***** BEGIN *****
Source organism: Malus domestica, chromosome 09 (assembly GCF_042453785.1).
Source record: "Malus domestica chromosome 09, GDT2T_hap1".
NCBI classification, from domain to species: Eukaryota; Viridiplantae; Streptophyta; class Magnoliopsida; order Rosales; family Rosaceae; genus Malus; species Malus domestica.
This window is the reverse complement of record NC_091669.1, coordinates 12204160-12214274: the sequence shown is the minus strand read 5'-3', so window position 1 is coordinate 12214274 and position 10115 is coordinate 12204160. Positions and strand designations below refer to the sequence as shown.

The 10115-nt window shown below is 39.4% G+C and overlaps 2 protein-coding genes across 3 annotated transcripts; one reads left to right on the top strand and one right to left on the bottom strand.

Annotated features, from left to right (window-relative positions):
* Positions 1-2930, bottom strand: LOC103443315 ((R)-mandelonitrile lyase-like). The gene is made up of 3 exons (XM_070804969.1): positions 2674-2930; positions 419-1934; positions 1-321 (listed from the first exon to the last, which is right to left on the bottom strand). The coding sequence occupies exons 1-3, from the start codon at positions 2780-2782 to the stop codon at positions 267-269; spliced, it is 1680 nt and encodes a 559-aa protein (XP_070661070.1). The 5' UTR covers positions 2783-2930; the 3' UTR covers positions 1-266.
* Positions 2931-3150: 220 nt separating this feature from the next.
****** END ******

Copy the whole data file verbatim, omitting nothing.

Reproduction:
Source organism: Malus domestica, chromosome 09 (assembly GCF_042453785.1).
Source record: "Malus domestica chromosome 09, GDT2T_hap1".
NCBI classification, from domain to species: Eukaryota; Viridiplantae; Streptophyta; class Magnoliopsida; order Rosales; family Rosaceae; genus Malus; species Malus domestica.
This window is the reverse complement of record NC_091669.1, coordinates 12204160-12214274: the sequence shown is the minus strand read 5'-3', so window position 1 is coordinate 12214274 and position 10115 is coordinate 12204160. Positions and strand designations below refer to the sequence as shown.

The 10115-nt window shown below is 39.4% G+C and overlaps 2 protein-coding genes across 3 annotated transcripts; one reads left to right on the top strand and one right to left on the bottom strand.

Annotated features, from left to right (window-relative positions):
* Positions 1-2930, bottom strand: LOC103443315 ((R)-mandelonitrile lyase-like). The gene is made up of 3 exons (XM_070804969.1): positions 2674-2930; positions 419-1934; positions 1-321 (listed from the first exon to the last, which is right to left on the bottom strand). The coding sequence occupies exons 1-3, from the start codon at positions 2780-2782 to the stop codon at positions 267-269; spliced, it is 1680 nt and encodes a 559-aa protein (XP_070661070.1). The 5' UTR covers positions 2783-2930; the 3' UTR covers positions 1-266.
* Positions 2931-3150: 220 nt separating this feature from the next.